Valeant Pharmaceuticals Intl Inc (NYSE:VRX) (TSE:VRX) is cheap, according to analysts at Guggenheim. They estimate a possible 148% upside with a limited 6% downside risk to the company’s shares. They say the continuing uncertainty surrounding Valeant and Allergan, Inc. (NYSE:AGN) continue to be an overhang , as is the drug maker’s potential for organic growth. However, they say that historically, Valeant’s organic growth has been “robust” in the mid-single digits.
Valeant’s growth to bounce back
In a report dated Aug. 13, 2014, analysts Louise Chen, Swati Kumar and Brandon Folkes call the drug maker “the most compelling investment opportunity” in all of their coverage universe. They expect Valeant Pharmaceuticals’ growth to bounce back again in the second half of this year after remaining flat in 2013. They say generic competition for the company’s top drugs weighed on its sales. The Guggenheim team adds that another weight has been the noise surrounding the Allergan and Galderma deals.
The analysts believe that in the second half of this year, new product launches from Valeant’s Luzu, Jublia and Bausch brands will drive the acceleration in sales growth. They say another key driver will be incorporating Bausch’s growth into its organic growth starting in the next quarter. A third driver, in their view, is easier comparisons for dermatological products.
Why Valeant Pharmaceuticals may be cheap
The analysts point to four things Valeant management said on their second quarter earnings call that cause them to think that the company’s stock is cheap, even if it remains as a standalone company. First, they say debt repayment suggests a 47% upside potential. Second, they see an acquisition as bringing a 74% upside potential. The third and fourth suggestions both deal with if Valeant wins Allergan. In one of those scenarios, they see a 122% upside potential, and in the other, they see a 148% upside potential.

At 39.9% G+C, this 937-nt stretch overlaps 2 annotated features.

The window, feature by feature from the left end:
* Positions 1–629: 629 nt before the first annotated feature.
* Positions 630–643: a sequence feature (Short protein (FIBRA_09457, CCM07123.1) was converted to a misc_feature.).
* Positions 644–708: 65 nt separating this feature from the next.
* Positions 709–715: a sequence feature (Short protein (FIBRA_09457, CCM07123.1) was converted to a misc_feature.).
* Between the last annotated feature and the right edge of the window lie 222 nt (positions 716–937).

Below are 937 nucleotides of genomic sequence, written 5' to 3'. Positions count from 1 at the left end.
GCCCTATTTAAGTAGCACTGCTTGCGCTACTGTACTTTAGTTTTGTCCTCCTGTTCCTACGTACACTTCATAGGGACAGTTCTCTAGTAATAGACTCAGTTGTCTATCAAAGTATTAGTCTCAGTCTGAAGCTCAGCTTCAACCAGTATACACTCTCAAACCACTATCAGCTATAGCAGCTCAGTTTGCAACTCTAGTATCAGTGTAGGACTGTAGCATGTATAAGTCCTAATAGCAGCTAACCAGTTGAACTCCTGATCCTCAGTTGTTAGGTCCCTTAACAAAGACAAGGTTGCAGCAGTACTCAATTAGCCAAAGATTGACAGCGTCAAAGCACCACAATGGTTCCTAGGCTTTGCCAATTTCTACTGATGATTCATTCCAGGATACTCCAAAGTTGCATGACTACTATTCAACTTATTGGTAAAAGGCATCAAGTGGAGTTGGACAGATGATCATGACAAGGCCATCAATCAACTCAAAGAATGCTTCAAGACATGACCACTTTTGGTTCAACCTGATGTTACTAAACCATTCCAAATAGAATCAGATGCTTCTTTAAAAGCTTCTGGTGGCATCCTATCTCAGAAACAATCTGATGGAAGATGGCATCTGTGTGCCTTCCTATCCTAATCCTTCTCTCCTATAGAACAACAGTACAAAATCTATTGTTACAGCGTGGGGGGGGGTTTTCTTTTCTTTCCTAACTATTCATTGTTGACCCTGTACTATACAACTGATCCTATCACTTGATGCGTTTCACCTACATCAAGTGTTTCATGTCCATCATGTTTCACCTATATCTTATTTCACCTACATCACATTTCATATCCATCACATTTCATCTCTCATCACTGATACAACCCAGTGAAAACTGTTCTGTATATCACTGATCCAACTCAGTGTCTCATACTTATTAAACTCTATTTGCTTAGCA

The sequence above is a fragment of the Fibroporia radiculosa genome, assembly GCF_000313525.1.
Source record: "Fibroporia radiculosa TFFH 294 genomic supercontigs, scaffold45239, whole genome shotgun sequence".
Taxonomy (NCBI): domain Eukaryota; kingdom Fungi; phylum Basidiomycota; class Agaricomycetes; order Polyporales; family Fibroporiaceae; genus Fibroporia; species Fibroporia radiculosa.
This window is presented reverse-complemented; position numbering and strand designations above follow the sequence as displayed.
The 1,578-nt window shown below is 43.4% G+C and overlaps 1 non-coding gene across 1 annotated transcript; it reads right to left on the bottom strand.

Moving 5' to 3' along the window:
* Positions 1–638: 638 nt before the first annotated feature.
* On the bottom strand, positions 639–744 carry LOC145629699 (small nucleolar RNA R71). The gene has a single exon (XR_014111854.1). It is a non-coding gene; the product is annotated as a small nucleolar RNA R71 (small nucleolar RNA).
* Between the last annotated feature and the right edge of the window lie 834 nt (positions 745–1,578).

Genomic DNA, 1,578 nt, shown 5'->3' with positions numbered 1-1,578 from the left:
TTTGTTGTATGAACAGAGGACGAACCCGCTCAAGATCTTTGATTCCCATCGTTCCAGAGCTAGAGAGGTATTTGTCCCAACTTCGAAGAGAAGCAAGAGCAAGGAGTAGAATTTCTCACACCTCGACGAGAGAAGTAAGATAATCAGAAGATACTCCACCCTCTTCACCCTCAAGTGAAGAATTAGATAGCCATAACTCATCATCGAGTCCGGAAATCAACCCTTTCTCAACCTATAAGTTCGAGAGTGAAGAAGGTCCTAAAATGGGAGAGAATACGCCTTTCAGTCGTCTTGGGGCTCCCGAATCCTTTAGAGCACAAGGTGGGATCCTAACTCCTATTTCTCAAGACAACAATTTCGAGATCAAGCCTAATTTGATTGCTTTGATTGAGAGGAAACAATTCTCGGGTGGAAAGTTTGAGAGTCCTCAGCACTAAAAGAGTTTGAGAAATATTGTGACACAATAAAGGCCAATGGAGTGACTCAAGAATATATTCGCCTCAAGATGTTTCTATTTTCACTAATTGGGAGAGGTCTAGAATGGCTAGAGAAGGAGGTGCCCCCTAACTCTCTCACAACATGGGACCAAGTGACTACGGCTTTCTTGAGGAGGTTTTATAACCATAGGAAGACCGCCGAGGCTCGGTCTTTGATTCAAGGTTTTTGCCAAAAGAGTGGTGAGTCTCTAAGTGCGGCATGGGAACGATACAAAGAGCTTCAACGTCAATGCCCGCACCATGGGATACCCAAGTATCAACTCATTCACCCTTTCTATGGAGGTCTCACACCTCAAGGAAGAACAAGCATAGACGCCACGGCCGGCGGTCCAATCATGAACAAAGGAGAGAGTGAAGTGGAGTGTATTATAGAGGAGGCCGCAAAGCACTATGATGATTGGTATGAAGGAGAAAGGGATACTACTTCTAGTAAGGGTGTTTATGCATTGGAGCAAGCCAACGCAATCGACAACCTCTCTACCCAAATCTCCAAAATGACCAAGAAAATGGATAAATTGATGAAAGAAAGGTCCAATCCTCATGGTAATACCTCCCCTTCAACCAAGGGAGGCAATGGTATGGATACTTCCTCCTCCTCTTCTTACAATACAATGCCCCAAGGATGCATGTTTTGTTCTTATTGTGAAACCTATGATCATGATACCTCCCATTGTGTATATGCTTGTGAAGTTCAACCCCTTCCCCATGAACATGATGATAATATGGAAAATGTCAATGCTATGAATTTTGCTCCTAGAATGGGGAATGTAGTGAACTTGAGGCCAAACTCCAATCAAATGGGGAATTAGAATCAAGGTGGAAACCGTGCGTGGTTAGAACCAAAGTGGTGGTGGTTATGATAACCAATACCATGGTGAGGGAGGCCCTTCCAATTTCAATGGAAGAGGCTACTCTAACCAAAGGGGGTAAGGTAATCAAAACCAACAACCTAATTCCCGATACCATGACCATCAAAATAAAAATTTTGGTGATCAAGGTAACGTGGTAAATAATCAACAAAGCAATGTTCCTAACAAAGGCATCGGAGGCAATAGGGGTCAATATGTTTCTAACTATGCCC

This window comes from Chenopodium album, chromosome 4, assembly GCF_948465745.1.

Pershing Square addresses Valeant, Allergan
One of the biggest overhangs on both Valeant and Allergan has been Bill Ackman’s attempts to tie the two companies up in a merger. In his firm’s latest letter, the activist investor talked about their push to get them together. Specifically, he addressed a big issue that’s related to the topic: why some mergers that should happen don’t.
He said much of the blockage comes from management that might be out of a job after a proposed merger may oppose it due to what some call “social issues.” He said those issues could include the CEO’s desire to keep his job and the compensation that goes along with it. He added that CEOs often desire to ride out their job until they are ready for retirement, and he thinks that Allergan’s management is following this sort of behavior.